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  2. Kaiboriboon K, Piriyawat P, Selhorst JB: Light-induced amaurosis fugax. Am J Ophthalmol. 2001, 131:674-676. 10.1016/S0002-9394(00)00874-6
  3. Roberts DK, Sears JM: Light-induced amaurosis associated with carotid occlusive disease. Optom Vis Sci. 1992, 69:889-897. 10.1097/00006324-199211000-00009
  4. Ramirez-Lassepas M, Sandk BA, Burton RC: Clinical indicators of extracranial carotid artery disease in patients with transient symptoms. Stroke. 1973, 4:537-540. 10.1161/01.STR.4.4.537
  5. Furlan AJ, Whisnant JP, Kearns TP: Unilateral visual loss in bright light. An unusual symptom of carotid artery occlusive disease. Arch Neurol. 1979, 36:675-676. 10.1001/archneur.1979.00500470045007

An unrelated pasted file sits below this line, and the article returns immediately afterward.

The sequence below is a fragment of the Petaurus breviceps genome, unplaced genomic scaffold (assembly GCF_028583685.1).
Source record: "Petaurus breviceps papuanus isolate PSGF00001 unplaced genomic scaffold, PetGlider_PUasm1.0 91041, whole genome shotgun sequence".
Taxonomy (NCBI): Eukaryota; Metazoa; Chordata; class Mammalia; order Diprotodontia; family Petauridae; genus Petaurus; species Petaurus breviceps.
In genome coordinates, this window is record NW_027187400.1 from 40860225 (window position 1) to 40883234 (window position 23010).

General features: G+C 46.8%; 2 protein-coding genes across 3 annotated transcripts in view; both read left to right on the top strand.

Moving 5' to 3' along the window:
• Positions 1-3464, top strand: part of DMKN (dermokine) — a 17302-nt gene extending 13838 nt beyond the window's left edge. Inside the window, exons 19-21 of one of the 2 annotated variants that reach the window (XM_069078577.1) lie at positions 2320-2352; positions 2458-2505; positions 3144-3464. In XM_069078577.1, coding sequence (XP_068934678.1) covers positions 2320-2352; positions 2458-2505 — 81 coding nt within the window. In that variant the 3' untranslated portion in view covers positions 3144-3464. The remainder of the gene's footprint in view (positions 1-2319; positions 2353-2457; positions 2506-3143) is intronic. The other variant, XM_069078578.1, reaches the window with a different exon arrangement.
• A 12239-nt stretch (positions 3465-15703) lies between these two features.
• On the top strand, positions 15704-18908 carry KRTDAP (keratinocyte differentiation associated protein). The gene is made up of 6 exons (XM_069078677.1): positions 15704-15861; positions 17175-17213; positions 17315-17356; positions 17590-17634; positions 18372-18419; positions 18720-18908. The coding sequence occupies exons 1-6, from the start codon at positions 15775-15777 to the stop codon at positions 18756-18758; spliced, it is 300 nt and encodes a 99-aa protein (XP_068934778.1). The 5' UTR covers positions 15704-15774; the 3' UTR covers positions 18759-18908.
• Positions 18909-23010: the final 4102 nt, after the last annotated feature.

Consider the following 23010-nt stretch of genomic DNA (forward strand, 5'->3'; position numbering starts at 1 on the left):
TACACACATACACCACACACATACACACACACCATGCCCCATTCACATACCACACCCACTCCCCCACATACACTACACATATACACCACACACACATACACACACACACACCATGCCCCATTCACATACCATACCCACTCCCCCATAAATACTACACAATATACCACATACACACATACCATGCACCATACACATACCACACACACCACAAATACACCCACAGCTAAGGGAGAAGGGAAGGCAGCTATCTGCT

6. Ignat’ev IM: Asymptomatic stenoses of carotid arteries. [Article in English, Russian]. Angiol Sosud Khir. 2012, 18:72-84.
  7. N Ohba, A Ohba: Nyctalopia and hemeralopia: the current usage trend in the literature. Br J Ophthalmol. 2006, 90:1548-1551. 10.1136/bjo.2006.097519
  8. McColgan P, Bentley P, McCarron M, Sharma P: Evaluation of the clinical utility of a carotid bruit. QJM. 2012, 105:1171-7. 10.1093/qjmed/hcs140
  9. Flaherty ML, Kissela B, Khoury JC, et al.: Carotid artery stenosis as a cause of stroke. Neuroepidemiology. 2013, 40:36-41. 10.1159/000341410
  10. Hollenhorst RW, Kublin JG, Millikan CH: Ophthalmodynamometry in the diagnosis of intracerebral orthostatic hypotension. Proc-Staff Meet Mayo Clin. 1963, 38:532-47.
  11. George A, Lim NS, Jain NS, et al.: “Diagnositc algorithm for patients with suspected giant cell arteritis” useful but no substitute for thorough histopathology. J Neuroophthalmol. 2016, 36:343. 10.1097/WNO.0000000000000382
  12. Ross Russell RW, Page NGR: Critical perfusion of brain and retina. Brain. 1983, 106:419-434. 10.1093/brain/106.2.419